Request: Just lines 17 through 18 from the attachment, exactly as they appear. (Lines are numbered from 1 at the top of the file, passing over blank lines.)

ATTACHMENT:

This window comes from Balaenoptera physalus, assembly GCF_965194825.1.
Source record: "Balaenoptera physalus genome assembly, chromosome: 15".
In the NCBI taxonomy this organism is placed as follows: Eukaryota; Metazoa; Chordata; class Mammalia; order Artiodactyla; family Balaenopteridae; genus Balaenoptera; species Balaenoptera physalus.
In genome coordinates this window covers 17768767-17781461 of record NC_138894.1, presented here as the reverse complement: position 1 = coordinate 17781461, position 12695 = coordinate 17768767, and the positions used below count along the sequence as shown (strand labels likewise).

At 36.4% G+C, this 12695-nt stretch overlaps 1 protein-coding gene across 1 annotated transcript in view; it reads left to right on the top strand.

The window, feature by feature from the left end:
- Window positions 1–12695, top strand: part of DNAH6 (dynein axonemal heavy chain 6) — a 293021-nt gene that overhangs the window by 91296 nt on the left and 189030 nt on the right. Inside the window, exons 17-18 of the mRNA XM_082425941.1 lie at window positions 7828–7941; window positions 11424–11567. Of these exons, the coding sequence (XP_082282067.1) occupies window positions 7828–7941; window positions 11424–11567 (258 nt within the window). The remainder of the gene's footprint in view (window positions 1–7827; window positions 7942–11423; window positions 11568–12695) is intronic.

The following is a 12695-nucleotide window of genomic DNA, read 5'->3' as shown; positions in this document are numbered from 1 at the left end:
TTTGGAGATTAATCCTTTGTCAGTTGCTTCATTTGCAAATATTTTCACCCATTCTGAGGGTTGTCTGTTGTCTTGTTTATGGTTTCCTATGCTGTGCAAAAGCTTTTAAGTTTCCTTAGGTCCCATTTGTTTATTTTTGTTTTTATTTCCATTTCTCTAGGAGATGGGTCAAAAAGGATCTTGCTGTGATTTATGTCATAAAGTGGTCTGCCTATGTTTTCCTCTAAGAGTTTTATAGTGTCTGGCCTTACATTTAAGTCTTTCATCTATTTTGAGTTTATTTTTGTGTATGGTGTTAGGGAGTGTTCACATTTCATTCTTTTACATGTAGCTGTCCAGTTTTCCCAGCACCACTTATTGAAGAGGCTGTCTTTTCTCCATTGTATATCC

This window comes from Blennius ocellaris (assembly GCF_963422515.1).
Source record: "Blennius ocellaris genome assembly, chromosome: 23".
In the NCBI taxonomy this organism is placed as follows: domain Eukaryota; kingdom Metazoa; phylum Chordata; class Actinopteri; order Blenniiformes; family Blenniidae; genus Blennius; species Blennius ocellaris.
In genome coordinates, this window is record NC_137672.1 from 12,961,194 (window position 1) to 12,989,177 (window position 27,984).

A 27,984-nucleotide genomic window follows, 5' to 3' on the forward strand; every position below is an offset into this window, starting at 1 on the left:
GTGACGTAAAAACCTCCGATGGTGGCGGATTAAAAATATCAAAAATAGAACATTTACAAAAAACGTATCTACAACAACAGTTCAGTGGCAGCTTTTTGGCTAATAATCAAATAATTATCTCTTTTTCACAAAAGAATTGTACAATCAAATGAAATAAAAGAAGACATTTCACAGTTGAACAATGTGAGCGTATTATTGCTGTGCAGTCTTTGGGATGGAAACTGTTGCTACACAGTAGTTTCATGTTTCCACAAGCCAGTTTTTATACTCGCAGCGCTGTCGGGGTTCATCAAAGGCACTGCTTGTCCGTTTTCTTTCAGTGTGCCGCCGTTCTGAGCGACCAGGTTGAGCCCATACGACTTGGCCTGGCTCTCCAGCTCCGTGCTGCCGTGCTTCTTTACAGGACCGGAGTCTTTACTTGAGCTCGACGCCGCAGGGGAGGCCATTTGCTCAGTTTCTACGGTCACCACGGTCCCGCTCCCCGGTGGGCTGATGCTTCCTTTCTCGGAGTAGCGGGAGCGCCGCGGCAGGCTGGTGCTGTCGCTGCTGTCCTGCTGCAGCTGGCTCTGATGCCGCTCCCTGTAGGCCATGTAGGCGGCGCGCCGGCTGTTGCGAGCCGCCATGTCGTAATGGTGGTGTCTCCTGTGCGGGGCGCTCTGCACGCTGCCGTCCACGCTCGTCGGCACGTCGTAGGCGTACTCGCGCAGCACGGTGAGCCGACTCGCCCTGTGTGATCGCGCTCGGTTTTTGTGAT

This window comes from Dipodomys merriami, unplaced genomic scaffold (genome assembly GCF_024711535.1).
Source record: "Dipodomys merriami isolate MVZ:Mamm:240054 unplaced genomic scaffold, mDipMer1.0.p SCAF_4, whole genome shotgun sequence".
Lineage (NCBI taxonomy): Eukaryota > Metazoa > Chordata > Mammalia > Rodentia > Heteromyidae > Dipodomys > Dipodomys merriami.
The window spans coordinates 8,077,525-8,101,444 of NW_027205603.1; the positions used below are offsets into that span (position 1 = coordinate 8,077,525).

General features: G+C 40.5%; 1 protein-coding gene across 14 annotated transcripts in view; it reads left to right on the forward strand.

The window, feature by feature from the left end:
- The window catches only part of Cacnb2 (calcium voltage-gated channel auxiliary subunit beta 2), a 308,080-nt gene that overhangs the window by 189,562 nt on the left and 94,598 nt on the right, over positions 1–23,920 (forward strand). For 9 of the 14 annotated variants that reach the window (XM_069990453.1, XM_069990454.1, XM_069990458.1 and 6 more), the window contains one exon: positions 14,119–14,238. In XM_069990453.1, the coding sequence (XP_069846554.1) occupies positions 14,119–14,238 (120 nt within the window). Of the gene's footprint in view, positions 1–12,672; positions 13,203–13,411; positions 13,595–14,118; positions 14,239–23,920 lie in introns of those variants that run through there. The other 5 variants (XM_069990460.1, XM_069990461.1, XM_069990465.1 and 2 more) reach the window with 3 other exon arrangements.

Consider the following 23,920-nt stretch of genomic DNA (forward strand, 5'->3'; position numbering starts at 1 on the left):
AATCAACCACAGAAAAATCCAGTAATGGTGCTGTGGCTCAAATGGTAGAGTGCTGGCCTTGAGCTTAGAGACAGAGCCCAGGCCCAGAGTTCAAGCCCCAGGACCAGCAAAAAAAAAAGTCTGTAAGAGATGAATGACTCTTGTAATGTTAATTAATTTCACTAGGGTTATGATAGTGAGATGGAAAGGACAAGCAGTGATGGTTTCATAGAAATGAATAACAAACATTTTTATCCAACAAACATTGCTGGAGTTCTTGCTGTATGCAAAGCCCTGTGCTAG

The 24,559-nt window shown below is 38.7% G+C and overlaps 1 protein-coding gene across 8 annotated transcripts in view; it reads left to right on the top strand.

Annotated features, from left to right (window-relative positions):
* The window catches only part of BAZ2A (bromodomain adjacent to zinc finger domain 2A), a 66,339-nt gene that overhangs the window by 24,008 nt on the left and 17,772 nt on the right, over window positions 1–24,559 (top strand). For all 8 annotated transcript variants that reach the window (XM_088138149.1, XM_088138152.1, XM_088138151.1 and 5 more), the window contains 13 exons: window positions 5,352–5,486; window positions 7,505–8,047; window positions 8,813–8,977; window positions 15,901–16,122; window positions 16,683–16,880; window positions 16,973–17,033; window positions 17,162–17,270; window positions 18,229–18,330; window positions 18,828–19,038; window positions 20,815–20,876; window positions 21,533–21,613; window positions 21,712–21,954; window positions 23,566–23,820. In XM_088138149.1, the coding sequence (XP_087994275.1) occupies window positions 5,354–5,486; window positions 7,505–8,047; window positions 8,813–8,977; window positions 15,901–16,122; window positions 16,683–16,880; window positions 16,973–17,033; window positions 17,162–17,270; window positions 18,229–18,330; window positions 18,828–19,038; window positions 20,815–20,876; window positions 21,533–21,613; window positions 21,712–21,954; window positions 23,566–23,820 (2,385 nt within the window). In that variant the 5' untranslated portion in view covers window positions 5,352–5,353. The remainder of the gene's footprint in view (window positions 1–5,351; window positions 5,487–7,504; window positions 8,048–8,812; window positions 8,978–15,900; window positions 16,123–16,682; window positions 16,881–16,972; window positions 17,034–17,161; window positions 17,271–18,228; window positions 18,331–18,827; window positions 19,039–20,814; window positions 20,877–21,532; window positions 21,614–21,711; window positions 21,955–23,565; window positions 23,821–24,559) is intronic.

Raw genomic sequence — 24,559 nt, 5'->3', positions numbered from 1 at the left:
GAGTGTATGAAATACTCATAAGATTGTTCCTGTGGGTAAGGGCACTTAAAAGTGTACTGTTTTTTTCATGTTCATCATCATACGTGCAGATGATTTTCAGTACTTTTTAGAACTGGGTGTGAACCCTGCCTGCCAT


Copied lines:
Source record: "Dipodomys merriami isolate MVZ:Mamm:240054 unplaced genomic scaffold, mDipMer1.0.p SCAF_4, whole genome shotgun sequence".
Lineage (NCBI taxonomy): Eukaryota > Metazoa > Chordata > Mammalia > Rodentia > Heteromyidae > Dipodomys > Dipodomys merriami.